Horsey Island in Braunton has hit the national headlines after more severe flooding through breached sea defences
More flooding at Braunton’s Horsey Island has prompted calls for something to be done.
There was a failed attempt to plug the breach in the outer bank before Christmas and fresh flooding over the weekend of January 6-7 has fuelled concern, with the pictures making national news.
The outer bank has been breached and the historic Great Sluice damaged, but there are also concerns of the effect on the inner bank which protects farmland.
North Devon MP Peter Heaton-Jones has asked the Environment Secretary, Michael Gove, to visit North Devon and said he will make sure he is aware of the urgency of the situation on Horsey Island.
Parish councillor Brad Bunyard met the Gazette at Horsey Island to survey the flooding. He said: “They have known about it for a long time and I would like to see some action now. It would have been so easy to fix not so long ago.”
Andy Bell of the Biosphere Reserve said the first attempt to plug the breach with local marine clay worked initially, but contractors were unable to keep pace with rising tides and it was swept away.
In a statement to councillors, he said using use shipping containers had been considered but there were waste concerns.
He said: “The contractors and the owners are now designing a scheme to propose to the EA (Environment Agency) that brings in inert waste with high clay content, tested before it arrives on site in compliance with a waste plan that needs to be approved by EA and MMO (Marine Management Organisation).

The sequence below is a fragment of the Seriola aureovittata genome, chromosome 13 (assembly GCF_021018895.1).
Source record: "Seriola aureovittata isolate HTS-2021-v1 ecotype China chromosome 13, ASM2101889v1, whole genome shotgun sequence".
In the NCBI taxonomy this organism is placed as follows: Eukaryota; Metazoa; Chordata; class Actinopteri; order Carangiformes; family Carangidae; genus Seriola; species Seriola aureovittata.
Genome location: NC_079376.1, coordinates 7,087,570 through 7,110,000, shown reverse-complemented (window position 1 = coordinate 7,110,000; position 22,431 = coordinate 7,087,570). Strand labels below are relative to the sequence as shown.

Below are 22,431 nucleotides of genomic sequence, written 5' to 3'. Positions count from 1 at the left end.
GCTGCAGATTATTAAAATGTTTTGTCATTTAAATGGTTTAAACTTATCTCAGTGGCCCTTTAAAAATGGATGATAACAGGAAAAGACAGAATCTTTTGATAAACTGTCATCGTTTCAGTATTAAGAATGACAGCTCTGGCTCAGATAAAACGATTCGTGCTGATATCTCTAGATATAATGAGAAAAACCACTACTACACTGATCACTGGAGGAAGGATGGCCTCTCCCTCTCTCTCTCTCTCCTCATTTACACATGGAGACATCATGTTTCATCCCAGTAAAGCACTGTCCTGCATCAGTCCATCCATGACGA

“The reconstruction of the culvert remains as originally intended.”
Derrick Spear, chairman of Braunton Parish Council, said it had been involved since November and organised a round table meeting with North Devon MP Peter Heaton-Jones in the hope of repairing the damage.
At a recent parish meeting, councillors expressed their concerns and it was agreed to ask Mr Heaton-Jones to follow it up again.
Mr Spear said: “Although the landowner is primarily responsible, it is a complicated issue and there are additional concerns as to the effects of losing so much land.
“We already have a sea defence for Braunton – the most visible part being the wall protected the Velator community but there is much more. We need to know whether this is still robust and when and how often this is checked.”
Mr Bunyard said it was more than a year since the EA did a survey highlighting the areas of the inner bank that need work. He added: “I am trying to raise awareness and keep up the pressure to reinstate it. We need it to be robust enough to deal with more frequent violent storms – we have a 400 millilitre sea level rise predicted by climate change, so we want a bank for the next 40 or 50 years to deal with that.”
Mr Heaton-Jones added: “This is an issue I have been working on for many months now and I fully understand the concerns.
“It is worth noting that this is an extraordinarily complex situation. The land in question is technically privately owned and yet the question of liability is very unclear in law. Indeed, one of the pieces of legislation governing this landscape dates back to 1811! I am also working to try and clarify this.”